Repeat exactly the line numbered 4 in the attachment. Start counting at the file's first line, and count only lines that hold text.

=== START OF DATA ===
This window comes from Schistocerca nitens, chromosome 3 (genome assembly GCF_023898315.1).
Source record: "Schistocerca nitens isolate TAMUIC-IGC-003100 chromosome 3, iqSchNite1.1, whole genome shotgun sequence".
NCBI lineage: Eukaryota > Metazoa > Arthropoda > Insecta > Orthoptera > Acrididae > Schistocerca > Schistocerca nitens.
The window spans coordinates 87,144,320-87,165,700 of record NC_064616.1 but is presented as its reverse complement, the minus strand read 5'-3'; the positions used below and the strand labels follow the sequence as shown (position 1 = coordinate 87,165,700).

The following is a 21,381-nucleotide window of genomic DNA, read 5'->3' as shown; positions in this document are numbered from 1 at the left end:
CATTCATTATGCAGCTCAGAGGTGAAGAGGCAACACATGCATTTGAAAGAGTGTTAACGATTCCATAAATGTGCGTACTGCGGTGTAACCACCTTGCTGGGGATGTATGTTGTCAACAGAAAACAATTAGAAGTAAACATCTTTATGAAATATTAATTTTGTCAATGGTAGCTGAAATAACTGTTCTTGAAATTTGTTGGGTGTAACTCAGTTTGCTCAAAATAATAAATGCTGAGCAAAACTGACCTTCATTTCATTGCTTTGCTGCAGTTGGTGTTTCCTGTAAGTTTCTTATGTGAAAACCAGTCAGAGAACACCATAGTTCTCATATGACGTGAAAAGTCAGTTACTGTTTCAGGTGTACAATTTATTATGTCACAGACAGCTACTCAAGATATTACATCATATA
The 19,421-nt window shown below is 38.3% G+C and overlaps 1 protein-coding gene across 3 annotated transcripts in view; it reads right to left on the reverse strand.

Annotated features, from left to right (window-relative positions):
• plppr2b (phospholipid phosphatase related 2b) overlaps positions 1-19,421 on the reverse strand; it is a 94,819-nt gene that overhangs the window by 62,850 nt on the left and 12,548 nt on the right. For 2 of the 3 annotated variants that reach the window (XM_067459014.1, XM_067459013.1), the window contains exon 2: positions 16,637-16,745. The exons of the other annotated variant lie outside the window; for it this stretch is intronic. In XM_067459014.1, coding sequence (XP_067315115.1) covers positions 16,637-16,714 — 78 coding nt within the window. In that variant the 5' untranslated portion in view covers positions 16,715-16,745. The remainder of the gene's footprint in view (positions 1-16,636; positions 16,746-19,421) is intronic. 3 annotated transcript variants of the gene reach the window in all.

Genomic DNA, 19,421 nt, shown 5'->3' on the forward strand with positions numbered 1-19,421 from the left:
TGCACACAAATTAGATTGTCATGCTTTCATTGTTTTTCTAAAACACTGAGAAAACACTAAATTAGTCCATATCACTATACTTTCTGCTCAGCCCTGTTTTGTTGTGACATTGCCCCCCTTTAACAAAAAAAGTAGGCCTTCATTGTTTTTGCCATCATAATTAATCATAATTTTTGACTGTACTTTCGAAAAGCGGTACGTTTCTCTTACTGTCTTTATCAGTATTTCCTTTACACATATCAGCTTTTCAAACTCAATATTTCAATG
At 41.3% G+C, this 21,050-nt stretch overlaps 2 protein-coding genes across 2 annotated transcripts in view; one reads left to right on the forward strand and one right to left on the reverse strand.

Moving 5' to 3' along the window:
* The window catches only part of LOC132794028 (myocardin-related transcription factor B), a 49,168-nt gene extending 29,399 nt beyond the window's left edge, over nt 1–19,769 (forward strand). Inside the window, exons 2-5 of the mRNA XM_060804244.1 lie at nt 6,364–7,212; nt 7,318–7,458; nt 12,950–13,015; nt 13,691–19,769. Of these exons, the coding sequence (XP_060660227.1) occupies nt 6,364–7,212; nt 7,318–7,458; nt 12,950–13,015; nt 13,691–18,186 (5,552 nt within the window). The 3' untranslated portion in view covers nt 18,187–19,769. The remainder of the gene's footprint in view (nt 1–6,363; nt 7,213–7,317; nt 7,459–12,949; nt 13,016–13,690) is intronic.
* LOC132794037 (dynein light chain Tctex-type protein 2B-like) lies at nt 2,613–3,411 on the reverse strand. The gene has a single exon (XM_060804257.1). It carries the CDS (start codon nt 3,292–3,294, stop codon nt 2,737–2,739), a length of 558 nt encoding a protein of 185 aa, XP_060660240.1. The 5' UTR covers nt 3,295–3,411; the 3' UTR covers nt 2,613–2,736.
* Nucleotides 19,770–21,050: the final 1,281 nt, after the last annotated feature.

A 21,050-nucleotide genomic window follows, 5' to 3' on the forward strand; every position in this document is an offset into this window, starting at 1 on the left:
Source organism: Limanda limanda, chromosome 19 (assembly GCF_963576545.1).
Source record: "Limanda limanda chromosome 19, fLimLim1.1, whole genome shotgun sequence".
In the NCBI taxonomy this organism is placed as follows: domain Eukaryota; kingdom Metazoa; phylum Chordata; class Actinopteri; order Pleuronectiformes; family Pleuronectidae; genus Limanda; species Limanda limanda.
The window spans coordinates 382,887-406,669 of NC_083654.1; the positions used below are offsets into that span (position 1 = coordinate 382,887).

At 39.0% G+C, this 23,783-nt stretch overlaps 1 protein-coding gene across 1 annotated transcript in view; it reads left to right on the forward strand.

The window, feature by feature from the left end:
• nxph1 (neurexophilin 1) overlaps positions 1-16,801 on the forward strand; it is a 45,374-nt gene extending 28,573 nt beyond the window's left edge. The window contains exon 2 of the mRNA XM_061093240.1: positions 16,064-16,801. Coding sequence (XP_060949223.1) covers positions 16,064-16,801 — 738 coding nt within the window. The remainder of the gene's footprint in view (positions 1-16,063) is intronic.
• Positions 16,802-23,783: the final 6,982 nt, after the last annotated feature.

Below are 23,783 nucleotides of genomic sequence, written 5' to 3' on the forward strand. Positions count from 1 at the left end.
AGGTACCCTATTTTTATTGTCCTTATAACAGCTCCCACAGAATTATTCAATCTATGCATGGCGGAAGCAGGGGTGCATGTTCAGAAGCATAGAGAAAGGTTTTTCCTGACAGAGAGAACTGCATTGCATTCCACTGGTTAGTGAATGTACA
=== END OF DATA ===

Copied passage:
The window spans coordinates 87,144,320-87,165,700 of record NC_064616.1 but is presented as its reverse complement, the minus strand read 5'-3'; the positions used below and the strand labels follow the sequence as shown (position 1 = coordinate 87,165,700).